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Credentials Awarded Drop for Second Year in a Row


Caleb Woods R Ic Mw D Lk1wo UnsplashUndergraduate credentials awarded in the 2022–23 academic year fell by 2.8%, continuing its downward trend for the second year in a row. More students earned certificates than any year in the past decade, while associate degrees awarded fell to its lowest point in a decade and bachelor's degrees awarded fell to its lowest since 2015–16 academic year. These decreases happened whether the student was a first-time credential earner or had earned a credential before.

Those are the findings of the National Student Clearinghouse Research Center’s Undergraduate Earner’s Report for Spring 2024. The center collects and analyzes data from almost all U.S. postsecondary institutions.

“The rates of decline have nearly doubled from about 1.5% last year,” said Dr. Doug Shapiro, executive director of the Clearinghouse Research Center.

The cause could be attributed to a number of things, Shapiro said. It could be the result of the gradual decline in postsecondary enrollment seen in the nation since around 2010, or a result from the severe enrollment drops during the COVID-19 pandemic, seen particularly at community colleges.

These drops “erase the gains made between 2015 and 2020,” said Dr. Pietro A. Sasso, an associate professor of higher education and program coordinator at Delaware State University. The decreases, he added, make him nervous.

“In particular, I’m concerned about degree completion rates for women and for students of color, specifically Black males and Black women,” said Sasso. “Black women and Latina women made significant gains in degree completion, and we’re seeing that decline again.”

Every disaggregated racial group saw declines. Native Americans and Native Hawaiian and Pacific Islanders saw the most severe drops in credential attainment, while Latinx students saw the least decline. Until this year’s data, Latinx students had continued to see increases in the number of degrees awarded.

For the first time, the center was able to disaggregate awards given to students under 18 years of age, which Clearinghouse Research analyst Beatrix Randolph said is the closest approximation to students who earn their degrees through dual enrollment programs. Students under the age of 20 years old were the only age subset to experience growth in awarded credentials, growing by 1.5%. Credentials awarded to students under the age of 18 grew by 13.9%.

Dr. Pietro A. Sasso is an associate professor of higher education and program coordinator at Delaware State University.Dr. Pietro A. Sasso is an associate professor of higher education and program coordinator at Delaware State University.“Dual enrollment did not always lead to degree completion,” said Sasso. “Now, students are dually enrolled and completing degrees, that’s the shift. More high schools are bringing back vocational and workforce programs in partnership with community colleges and public four-years, so students walk out [of high school] having completed most of their general education.”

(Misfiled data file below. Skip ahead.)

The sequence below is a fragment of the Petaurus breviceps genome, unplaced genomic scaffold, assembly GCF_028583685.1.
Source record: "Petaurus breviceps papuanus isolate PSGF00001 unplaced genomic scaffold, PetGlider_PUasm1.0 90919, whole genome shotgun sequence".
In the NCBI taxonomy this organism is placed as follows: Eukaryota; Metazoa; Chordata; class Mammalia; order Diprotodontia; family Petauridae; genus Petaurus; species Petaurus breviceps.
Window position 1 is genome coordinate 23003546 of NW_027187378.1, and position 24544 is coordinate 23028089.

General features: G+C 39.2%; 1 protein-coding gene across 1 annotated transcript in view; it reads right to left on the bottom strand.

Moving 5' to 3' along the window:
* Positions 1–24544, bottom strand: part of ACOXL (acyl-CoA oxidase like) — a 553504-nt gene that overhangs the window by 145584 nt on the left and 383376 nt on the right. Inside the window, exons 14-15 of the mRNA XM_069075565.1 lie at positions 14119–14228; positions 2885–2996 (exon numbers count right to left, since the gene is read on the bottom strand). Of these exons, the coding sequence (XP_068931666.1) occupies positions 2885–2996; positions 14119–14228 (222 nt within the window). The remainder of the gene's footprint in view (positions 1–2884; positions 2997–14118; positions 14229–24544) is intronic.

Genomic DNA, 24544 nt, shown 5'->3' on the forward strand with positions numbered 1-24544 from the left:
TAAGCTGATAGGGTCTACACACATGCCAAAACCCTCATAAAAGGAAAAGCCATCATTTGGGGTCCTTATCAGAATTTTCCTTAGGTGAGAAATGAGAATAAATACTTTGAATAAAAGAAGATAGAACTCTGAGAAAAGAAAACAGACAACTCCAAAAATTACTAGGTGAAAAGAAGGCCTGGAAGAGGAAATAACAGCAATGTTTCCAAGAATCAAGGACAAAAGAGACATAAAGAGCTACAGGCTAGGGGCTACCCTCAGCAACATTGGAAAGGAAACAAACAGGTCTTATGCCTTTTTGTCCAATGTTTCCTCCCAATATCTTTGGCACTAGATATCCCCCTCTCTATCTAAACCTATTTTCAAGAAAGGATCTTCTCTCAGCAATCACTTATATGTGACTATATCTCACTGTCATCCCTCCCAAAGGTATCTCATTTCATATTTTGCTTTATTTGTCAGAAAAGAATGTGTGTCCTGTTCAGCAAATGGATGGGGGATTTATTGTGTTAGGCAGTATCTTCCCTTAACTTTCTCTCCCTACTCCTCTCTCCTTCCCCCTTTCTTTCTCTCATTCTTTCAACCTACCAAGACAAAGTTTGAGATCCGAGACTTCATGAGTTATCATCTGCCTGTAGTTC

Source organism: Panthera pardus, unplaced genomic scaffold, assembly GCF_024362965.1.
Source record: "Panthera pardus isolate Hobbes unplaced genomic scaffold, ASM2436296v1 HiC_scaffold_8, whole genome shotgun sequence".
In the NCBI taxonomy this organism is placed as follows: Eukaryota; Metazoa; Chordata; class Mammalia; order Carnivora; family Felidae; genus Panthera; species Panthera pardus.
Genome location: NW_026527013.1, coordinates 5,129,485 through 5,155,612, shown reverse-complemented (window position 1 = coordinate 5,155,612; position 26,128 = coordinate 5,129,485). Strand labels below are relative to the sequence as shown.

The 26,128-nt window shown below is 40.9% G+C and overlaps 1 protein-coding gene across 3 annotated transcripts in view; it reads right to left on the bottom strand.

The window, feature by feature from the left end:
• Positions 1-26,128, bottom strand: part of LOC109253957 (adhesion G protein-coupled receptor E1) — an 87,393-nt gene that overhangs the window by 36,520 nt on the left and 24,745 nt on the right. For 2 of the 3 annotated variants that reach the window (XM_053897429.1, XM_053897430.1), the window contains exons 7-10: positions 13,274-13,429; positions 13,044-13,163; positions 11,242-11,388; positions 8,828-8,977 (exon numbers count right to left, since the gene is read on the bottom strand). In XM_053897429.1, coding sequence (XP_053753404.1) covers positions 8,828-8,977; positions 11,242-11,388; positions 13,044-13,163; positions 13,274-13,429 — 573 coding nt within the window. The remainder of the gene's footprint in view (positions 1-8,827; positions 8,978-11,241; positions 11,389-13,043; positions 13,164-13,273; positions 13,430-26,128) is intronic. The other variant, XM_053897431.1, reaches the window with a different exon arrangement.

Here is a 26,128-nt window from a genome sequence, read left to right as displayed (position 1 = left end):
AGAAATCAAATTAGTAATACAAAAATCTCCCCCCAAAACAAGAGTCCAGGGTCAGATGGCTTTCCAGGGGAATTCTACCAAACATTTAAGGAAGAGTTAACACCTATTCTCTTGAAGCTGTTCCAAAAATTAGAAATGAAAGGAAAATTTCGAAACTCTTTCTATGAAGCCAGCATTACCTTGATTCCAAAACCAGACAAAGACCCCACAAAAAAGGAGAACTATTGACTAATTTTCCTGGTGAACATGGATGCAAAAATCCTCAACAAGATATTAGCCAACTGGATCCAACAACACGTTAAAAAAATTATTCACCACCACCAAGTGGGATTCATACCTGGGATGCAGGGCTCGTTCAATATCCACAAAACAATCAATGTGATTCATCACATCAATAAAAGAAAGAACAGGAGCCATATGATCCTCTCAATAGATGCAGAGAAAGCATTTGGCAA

As an example, Sasso said dual enrollment students might be able to take a fire science dual enrollment course and walk out with their high school diploma ready to enter the workforce as a firefighter. But these quicker paths to completion and careers don’t usually leave a lot of room for error or exploration, he said.

“Now students are graduating at much younger ages, so what do they miss out on?” asked Sasso.

The increased number of certificates awarded commonly aligned with trade skills. The majority of certificates awarded were in the fields of mechanic and repair technologies, precision production, and construction trades.

“I think the growth in vocational programs is contributing to the number of first-time credentials and even stacked certificates,” said Shapiro.

Sasso said the increasing number of certificates is promising.

“More universities have explicit pathway programs for people to do certification to bachelor degree, which is that idea of stackable credentials,” said Sasso. Many institutions “tether together and combine” their certificates, making it easy to encourage students to come back and finish an associate or bachelor degree.

“Certificates are a new frontier to help us promote degree completion at the bachelor’s level, and we can think about what this looks like post bachelor's degree for a master’s degree,” said Sasso, adding that more programs in humanities can consider using certificates to encourage persistence and retention.

Institutions, Sasso said, should use this data as a starting point to assess where students are failing to complete their education, places where students commonly stop out and the best practices to help keep them enrolled and on track to completion. In particular, institutions should pay attention to marginalized groups access to postsecondary programs, and institutions should consider how to make education more accessible to non-traditional students.

“There’s larger conversations we need to have around degree completion, but this data starts that conversation,” said Sasso.

Liann Herder can be reached at [email protected].

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